beaded slippers Peranakan style

Further to my trip to The Peranakan Museum, I am finally getting around to sorting through the hundreds of photos I took there (have camera, will go crazy)!  This week I have decided to feature the traditional beaded slippers worn by the Peranakan female, or Nyonya.

Peranakan beaded slipper

Peranakan beaded slipper

Peranakan beaded slipper

The slippers were popular in the 1930’s and the more colourful ones were generally made for special occasions, such as birthdays or Chinese New Year. For sad occasions, more sombre and plain patterns were made.

strings of peranakan cut beads

The front of the slipper was beaded over a design, usually cross-stitched first, and then the beads added one-by-one afterwards. The fabric was stretched on a wooden frame and the skilled Nyonya would sit on the floor with the frame clipped into a wooden holder to balance it.

painting by May Oon from an old photograph

templates of slipper on wooden frame

templates of slipper on wooden frame

There are a few skilled bead workers still making slippers in Singapore, take a look at this article to see a local craftsman, Robert Sng who makes the slippers in The Little Shophouse on Bussorah Street, Kampong Glam along with his sister, to see his handiwork up close.  I always call into this shop, it’s a treasure trove!  I spoke to Robert recently and he explained he learned the skill by watching an ‘auntie’ as he played around her skirts.

Little Shophouse Singapore

Some examples currently on display as of Sep 2013:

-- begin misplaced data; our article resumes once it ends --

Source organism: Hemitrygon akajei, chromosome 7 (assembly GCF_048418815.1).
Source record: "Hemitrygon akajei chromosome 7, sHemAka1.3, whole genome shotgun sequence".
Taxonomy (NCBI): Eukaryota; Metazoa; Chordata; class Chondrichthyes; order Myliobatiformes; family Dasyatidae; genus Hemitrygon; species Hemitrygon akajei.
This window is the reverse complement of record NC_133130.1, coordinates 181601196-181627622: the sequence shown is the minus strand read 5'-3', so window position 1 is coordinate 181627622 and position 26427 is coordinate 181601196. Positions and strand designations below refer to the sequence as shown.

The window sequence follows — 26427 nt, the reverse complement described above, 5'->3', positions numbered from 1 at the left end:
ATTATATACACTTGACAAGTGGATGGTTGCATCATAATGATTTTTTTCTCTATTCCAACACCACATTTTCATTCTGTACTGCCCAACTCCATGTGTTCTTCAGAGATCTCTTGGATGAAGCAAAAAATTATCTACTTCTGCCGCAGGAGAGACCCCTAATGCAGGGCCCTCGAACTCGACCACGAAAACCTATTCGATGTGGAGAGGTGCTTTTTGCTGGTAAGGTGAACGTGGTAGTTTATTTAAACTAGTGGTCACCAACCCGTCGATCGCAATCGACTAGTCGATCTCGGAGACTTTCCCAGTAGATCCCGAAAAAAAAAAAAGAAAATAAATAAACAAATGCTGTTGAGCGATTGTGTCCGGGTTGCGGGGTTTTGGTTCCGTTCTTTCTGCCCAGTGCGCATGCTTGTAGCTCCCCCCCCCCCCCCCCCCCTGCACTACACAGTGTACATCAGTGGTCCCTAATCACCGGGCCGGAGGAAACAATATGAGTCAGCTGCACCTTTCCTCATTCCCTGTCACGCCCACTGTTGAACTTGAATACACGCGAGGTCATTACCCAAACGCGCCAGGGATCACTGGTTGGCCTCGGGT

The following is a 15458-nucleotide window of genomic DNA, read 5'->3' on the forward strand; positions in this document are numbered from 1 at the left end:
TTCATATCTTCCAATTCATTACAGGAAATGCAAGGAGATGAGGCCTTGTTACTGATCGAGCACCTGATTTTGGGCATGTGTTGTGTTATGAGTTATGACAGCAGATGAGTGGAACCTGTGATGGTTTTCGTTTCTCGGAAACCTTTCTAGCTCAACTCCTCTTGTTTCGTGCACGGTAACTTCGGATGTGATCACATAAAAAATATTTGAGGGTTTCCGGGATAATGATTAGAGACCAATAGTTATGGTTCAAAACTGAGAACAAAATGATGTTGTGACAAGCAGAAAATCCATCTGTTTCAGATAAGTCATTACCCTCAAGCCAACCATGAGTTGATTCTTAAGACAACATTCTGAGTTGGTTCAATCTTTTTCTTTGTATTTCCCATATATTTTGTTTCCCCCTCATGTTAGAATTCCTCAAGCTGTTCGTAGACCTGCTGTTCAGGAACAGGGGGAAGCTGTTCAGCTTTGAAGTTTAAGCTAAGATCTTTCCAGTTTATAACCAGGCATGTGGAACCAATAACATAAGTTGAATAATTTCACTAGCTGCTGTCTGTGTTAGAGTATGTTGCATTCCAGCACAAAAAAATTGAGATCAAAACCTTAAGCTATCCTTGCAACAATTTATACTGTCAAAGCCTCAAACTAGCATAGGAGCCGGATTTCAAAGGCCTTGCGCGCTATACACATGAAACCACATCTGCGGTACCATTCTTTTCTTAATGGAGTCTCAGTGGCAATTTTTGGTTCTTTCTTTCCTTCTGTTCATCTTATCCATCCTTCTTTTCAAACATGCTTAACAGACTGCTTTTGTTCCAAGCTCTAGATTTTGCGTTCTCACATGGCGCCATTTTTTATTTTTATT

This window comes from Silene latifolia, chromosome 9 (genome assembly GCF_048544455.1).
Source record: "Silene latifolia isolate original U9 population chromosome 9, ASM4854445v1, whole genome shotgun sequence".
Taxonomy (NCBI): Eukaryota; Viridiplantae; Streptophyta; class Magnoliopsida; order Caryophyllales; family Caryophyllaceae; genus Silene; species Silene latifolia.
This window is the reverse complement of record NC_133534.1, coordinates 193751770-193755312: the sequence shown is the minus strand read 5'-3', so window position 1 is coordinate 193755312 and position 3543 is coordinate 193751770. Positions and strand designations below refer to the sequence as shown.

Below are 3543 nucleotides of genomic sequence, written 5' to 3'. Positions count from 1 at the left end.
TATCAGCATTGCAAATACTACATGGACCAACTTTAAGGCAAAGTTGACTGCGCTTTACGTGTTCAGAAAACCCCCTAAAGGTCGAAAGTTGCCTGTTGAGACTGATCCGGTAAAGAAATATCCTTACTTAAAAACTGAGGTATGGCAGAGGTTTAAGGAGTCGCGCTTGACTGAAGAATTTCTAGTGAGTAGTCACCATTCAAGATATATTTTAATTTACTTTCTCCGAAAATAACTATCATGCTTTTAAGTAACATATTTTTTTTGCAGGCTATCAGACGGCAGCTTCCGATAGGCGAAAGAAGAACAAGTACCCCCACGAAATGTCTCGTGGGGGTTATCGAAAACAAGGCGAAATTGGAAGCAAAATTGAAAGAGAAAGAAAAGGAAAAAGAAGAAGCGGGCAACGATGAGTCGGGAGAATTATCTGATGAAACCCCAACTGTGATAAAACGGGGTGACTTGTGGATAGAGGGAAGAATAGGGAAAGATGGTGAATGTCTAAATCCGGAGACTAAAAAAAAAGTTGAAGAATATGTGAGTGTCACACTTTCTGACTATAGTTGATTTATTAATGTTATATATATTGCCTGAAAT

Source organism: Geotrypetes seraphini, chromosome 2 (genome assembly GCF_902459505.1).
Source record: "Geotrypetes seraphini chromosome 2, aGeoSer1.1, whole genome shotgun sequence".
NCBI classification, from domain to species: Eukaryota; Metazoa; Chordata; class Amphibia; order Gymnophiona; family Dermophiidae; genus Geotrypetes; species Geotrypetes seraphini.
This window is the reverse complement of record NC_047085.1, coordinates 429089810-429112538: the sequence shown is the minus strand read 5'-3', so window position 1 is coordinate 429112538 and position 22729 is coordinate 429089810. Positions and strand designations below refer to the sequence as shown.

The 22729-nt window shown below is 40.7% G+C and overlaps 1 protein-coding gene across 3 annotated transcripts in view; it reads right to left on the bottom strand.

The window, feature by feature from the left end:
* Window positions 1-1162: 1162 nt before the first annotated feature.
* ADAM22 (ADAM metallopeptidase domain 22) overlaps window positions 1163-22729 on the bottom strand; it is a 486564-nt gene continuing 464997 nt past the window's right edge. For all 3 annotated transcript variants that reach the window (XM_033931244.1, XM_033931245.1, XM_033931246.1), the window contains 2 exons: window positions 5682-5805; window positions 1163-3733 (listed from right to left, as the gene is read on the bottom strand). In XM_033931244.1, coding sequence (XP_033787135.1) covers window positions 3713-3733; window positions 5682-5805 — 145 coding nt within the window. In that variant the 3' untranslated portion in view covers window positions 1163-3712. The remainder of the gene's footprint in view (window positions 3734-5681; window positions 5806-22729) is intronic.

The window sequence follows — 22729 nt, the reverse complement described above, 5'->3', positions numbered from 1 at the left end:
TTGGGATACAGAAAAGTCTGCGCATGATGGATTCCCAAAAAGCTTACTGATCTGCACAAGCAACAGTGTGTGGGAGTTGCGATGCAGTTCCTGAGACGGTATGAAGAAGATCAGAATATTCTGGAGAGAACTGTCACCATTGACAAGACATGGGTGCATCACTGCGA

I love beads and I love cross-stitch so this craft is my idea of heaven, not sure if I have the infinite patience though!  Would love to hear from anyone who crafts in a similar way to the Peranakan beaders and see your creations.

My other posts relating to the Peranakan Musuem:

The Peranakan Kitchen

Antique Jewellery worn by the Peranakans

A Trip to the Peranakan Museum

A Stroll down Armenian Street

Little Museum Café


19 thoughts on “beaded slippers Peranakan style

  1. CurlyTraveller says:

    What an interesting read, Cath! I went there last saturday. For the first time, even though I am in Singapore since 4 and a half years now. I loved it and intend to go back there, since this time I came more for the Biennale.

  2. Inge Hartgerink says:

    You can get classes in this kind of beading at Rumah Bebe at 113 East Coast Road and at the shop part of the restaurant next door Kim Choo at 109 East Coast Road.

  3. violetannie63 says:

    Thank you for following my blog 🙂
    I love the slippers featured here – so pretty! Thanks for posting. 🙂

    • lizzierosejewellery says:

      Wow really? I’m glad I brought back a memory for you. They are so pretty and delicate, I wouldn’t dare wear them myself but would love to make a pair with all that beading! Thanks for your comment, lovely! Cath

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